Until last weekend I had only spoken to Dennis over the phone following an email I had sent him about the interest Billy and our grandson Ben had after seeing his PBR721 and to thank him for what he had done…preserving an instrument of history. If you remember from my last GIG LINE, Dennis had called us last Tuesday night at which time he kindly extended an invitation to take a boat ride with him which Billy and our

Between that call and last Sunday Ben could hardly wait. He grinned from ear to ear researching everything he could find about PBR (river boats) through the Internet; in books and magazines and every publication he could get his hands on. He talked to his Pappy about the vessel; he talked to his friend Sam about them…he could hardly wait…Ben’s anticipation about meeting Dennis and taking that special ‘guy day’ trip with his Pappy consumed him. His genuine enthusiasm reminded me of the popular holiday classic movie “A Christmas Story” about little ‘Ralphie’ (played by Peter Billingsley) who simply couldn’t wait to see if Santa had brought him his much anticipated “Red Ryder Carbine Action 200 shot Range Model Air Rifle”…remember? (our whole family loves that movie!) Anyway…Ben was so cute…he asked me if it would be O.K. if he wore his U.S. Army outfit that he had pieced together one item at a time from military surplus stores, thrift stores and private donations and I said, “Of course Ben! Mr. Dennis might get a kick out of seeing such military pride in a 12 year old!” So…come Sunday morning Ben was rearing to go…all decked out in full gear…including his olive green helmet. He was ready to meet another ‘hero’ and to rock n’ roll and before Billy could get to Wanchese to pick him up, I’ll bet he called or text’d us at least five times to make sure they would be on time to meet “Mr. Dennis”.

Yes, I had planned to be there too…I really wanted to be and to witness their reaction to actually riding in Dennis’ river boat but sometimes guys just don’t need women around…they want to do their ‘guy thing’ and I wanted that memorable event to be just for the two of them…so, I took the opportunity to enjoy special time with my granddaughter Elizabeth – nickname ‘Bay’ before school started. However, trust me when I say…I might as well have been there because I got a minute by minute account and by the end of the day I felt as if I had been right there!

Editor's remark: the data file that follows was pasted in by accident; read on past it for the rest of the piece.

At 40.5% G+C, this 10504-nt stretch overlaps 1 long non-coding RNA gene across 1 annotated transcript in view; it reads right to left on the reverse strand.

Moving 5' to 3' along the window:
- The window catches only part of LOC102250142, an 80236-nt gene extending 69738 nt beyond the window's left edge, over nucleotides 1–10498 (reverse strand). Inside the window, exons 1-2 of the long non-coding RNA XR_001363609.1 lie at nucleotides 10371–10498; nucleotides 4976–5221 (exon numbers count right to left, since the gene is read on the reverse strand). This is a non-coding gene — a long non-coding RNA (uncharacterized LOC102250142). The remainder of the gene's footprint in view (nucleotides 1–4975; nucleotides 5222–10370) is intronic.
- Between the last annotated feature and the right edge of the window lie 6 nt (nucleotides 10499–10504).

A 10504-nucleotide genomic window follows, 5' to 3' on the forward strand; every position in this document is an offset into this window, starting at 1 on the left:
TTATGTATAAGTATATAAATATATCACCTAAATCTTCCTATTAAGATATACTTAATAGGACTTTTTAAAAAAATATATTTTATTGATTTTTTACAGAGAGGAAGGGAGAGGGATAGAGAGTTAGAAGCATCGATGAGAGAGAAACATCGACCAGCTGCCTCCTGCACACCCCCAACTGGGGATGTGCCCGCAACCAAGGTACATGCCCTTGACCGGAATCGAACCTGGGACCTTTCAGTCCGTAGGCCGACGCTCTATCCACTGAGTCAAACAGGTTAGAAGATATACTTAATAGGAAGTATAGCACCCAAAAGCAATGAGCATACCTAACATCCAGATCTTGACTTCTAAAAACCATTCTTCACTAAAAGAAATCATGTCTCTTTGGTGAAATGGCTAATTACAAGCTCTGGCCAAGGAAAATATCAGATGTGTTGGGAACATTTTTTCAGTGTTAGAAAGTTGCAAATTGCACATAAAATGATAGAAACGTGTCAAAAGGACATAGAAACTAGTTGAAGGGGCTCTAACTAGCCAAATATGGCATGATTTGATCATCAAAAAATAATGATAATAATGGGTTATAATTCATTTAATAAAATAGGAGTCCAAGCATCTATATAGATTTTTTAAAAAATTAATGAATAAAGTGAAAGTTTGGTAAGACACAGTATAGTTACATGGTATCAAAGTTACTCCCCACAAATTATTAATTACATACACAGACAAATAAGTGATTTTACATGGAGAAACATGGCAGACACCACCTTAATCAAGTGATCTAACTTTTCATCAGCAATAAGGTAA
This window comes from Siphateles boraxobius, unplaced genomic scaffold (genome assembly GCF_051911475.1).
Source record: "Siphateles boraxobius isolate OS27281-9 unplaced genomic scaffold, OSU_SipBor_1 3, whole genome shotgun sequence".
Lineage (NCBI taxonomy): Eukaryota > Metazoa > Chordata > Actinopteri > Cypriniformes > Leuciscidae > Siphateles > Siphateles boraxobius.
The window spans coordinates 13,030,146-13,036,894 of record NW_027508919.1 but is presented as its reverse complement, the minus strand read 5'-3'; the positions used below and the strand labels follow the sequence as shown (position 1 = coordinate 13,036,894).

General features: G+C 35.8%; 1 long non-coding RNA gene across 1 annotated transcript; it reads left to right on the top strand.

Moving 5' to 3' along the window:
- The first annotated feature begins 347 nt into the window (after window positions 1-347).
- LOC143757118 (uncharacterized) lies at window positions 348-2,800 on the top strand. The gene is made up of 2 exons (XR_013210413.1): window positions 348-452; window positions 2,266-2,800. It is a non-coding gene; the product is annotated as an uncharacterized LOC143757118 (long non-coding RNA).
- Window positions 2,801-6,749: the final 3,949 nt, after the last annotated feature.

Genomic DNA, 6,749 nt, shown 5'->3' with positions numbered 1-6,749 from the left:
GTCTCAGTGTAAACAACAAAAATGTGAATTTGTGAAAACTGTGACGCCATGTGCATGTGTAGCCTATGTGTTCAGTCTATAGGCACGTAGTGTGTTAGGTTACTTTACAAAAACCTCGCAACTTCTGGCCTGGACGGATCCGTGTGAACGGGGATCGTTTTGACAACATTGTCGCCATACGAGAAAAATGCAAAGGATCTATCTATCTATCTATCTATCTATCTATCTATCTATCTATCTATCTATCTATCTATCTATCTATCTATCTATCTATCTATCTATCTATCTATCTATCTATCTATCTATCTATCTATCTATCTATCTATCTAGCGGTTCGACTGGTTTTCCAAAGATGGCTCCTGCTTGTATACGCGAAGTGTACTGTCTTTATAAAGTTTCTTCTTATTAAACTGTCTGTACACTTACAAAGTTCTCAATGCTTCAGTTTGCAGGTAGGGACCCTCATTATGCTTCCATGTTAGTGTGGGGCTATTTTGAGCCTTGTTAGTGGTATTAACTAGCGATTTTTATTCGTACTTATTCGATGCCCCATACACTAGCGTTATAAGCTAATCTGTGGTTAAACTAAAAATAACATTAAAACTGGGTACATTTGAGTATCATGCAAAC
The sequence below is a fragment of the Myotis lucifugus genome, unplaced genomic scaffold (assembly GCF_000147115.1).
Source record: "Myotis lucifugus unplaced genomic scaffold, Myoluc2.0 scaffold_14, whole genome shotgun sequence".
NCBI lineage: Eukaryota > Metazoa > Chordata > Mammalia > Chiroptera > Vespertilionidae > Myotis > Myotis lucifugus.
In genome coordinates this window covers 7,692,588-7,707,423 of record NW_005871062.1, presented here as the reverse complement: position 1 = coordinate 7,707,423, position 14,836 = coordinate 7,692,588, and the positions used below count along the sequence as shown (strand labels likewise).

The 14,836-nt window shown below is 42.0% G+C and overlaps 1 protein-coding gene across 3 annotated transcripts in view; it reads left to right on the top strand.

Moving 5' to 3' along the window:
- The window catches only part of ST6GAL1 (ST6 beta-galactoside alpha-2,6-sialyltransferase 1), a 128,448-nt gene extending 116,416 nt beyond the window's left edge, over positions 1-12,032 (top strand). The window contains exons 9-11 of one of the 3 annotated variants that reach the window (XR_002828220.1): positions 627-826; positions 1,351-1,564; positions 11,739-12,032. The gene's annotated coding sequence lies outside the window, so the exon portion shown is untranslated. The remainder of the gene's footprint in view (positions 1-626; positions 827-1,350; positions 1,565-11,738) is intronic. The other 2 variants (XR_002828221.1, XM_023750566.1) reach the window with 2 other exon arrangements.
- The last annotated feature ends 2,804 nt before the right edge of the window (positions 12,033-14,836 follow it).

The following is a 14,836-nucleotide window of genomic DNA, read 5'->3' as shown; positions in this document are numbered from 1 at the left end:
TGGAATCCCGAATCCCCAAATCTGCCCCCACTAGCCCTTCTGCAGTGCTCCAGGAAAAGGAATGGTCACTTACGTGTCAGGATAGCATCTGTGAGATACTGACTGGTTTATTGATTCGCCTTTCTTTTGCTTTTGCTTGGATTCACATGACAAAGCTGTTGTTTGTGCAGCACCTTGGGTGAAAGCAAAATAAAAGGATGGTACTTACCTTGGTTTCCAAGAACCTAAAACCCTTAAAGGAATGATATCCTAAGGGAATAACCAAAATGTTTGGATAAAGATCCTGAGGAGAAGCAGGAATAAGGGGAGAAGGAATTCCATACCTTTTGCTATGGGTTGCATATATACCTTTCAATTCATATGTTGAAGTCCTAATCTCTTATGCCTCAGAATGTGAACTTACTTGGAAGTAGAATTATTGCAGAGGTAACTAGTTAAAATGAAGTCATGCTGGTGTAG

The guy’s arrival at the PELICAN marina on the outskirts of Elizabeth City was a great start. Meeting Dennis alone they felt was a reward all in itself…not to mention actually seeing and riding in his PBR721. My fella’s impression of Dennis was clear…that he was a devoted and dedicated veteran always and forever.

‘Mr. Dennis’ explained in full detail the features of his river boat to the guys; he was a nice man they both said, who appreciated others love of military history; he was proud of his vessel and of what he had accomplished and of being able to show others what very brave and committed men used to carry out missions long ago.

A few people who are anti-gun may not see the glory in this story about ‘Mr. Dennis’ and his preservation of his PBR and some may even look at his PBR721 as a killing machine. But let me tell you my impression of it…my impression is that it was mighty…it was hard core…it was a mechanism of defense and a mechanism to save lives as much as it I’m not a proponent of destruction…but I AM a proponent of anything and everything that will protect, defend and bring home our military men and women; I AM a proponent of politicians, lawmakers, leaders and clergy when they support our fighting men and women wholeheartedly and beyond that…I thank God that He gave an abundance of courage to the soldiers, seamen and airmen, that have had the task of using weapons whenever necessary in order to protect our American troops…wherever they might be no matter what got them there. Furthermore it hurts me to hear that some people nowadays back down easily to pressure to dismantle our symbols of patriotism, love of country and respect for our military. Personally I don’t give a hoot nor a holler about a worry that a red, white and blue American flag will “offend” someone and to the folks who whine and bellyache because they are so accommodating to those who don’t wish to support our standards or our symbols…our history and our American way of life…I say this…put your big boy and big girl panties on and get a grip! We cannot afford to be passive…no matter our political preference…we cannot afford to keep letting things slide into oblivion or the abyss…as Americans we stand for justice and peace and honor and anyone who can’t deal with it…oh well! I’m sorry for you and I pray for you. I pray that you will set aside your nit picking and move on toward something positive like protecting our symbols of “…life, liberty and the pursuit of happiness” [for all]. Life is too short not to do our best to embrace it, preserve it and defend it. To do otherwise is lame…lame I said.

So…its true…I didn’t make the trip to ‘Mr. Dennis’ PBR721 but I will make every effort to see him soon, hug his neck, thank him for his service to our country having served in our outstanding U. S. Navy and I will further encourage him to take on another dream be if for restoration of a helicopter…a Huey maybe? (Billy said he’s thinking about it). My hat is off to Dennis for his tenacity and his ‘go-getter’ spirit and attitude and to all veterans especially the older ones…just remember…if you’re reading this…no matter what…you’re still upright and vertical 🙂 and much like cheese and wine…the older you get…the better you become! God bless our military men and women all over our nation.